Extended Data Fig. 2 Threatened palm species in different diversity and use categories.

a. Comparison between global estimates obtained with or without ML predictions in different areas of the world. Triangles: Estimates obtained by combining recent published assessments and ML predictions from the most accurate model (total evidence approach). Circles: Extrapolations based on published assessments only. Grey: all published assessments; Black: Only recent (that is ≤ 10-year-old) published assessments. America spans longitudes [−180°, −25°[, Africa / West Asia spans longitudes [−25°, 68°[, and East Asia / Pacific spans longitudes [68°, 180°]. b. Relationships between regional percentage of threatened species and total species number in the region (top) and between regional percentage of threatened species in different diversity and use categories (bottom). Percentages were obtained following the total evidence approach. Each dot represents a region with at least one palm species with data in the considered categories (n = 225, 93, 132, 224, 218 and 218 from top to bottom and left to right). The associations between the variables were measured using Pearson’s product moment correlation coefficient in two-sided Pearson’s correlation tests. r is Pearson’s correlation coefficient and p is the associated p-value. The grey error band corresponds to the 95% confidence interval of the correlation coefficient.

Source data

Extended Data Fig. 3 Changes in regional percentage of threatened species and associated region rank depending on the diversity category and the extinction risk information used.

‘total evidence’ is the combination of recent published extinction risk assessments and most accurate machine learning predictions. Each line corresponds to a region, and lines are coloured by the total number of palm species in the region. Regions with ≥40% threatened species of interest (that is top priorities) according to the total evidence approach are annotated, and the lines linking estimates from the total evidence approach and estimates based only on published assessments for these regions are thicker and dotted.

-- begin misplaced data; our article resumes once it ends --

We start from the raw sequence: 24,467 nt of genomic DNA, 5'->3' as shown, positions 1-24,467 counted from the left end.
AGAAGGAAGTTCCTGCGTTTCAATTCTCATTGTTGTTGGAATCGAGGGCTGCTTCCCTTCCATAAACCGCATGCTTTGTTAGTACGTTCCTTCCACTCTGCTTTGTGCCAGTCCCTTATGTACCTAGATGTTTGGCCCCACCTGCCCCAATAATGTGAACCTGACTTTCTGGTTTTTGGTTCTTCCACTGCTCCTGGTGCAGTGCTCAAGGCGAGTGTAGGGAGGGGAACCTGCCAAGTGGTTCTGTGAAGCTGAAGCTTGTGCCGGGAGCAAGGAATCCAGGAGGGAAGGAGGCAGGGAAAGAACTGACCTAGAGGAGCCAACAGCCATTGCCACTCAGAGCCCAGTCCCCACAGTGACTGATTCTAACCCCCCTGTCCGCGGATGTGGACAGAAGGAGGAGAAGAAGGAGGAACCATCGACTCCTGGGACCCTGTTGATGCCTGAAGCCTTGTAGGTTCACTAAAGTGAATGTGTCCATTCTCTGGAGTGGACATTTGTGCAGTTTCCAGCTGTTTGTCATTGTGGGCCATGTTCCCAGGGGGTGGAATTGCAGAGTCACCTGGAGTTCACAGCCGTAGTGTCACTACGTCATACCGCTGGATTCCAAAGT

Source data

Extended Data Fig. 4 Replaceability of threatened utilized species and potential for substitution of non-threatened species.

The replaceability of a species is defined as the number of potential alternatives identified for that species. The potential for substitution of a species is defined as the number of threatened utilized species that may be substituted by that species. a. Regional replaceability of threatened utilized species across use categories. b. Global replaceability of threatened utilized species across use categories. The ‘violins’ represent the kernel density distributions. In a violin, the bold line represents the median value, the box spans values from the first to the third quartile, and the lines outside the box extend until the smallest and largest values, no further than 1.5 times the distance between the first and third quartiles. c. Functional traits and phylogenetic distribution of species replaceability and potential for substitution, for all uses taken together. The phylogenetic tree displayed was obtained by removing species without data from a maximum clade credibility consensus tree summarizing 750 palm phylogenetic trees estimated by Faurby et al.56 (see Methods and Supplementary Data).

Source data

Extended Data Fig. 5 Regional use resilience for all uses taken together.

a. Correlation between median number of alternatives per threatened utilized species and total palm species richness in the region. Each dot represents a region with at least one threatened utilized palm species (n = 92). The association between the variables was measured using Pearson’s product moment correlation coefficient in a two-sided Pearson’s correlation test. r is Pearson’s correlation coefficient and p is the associated p-value. The grey error band corresponds to the 95% confidence interval of the correlation coefficient. b. Regional percentages of threatened utilized species with alternatives.

Source data

Supplementary information

Supplementary Information

Supplementary Note, Figs. 1–3 and references.

Reporting Summary

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Supplementary Tables

Supplementary Tables 1–10.

Supplementary Data

Phylogenetic tree as a txt file.

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Source Data Extended Data Fig. 1

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Bellot, S., Lu, Y., Antonelli, A. et al. The likely extinction of hundreds of palm species threatens their contributions to people and ecosystems. Nat Ecol Evol 6, 1710–1722 (2022). https://doi.org/10.1038/s41559-022-01858-0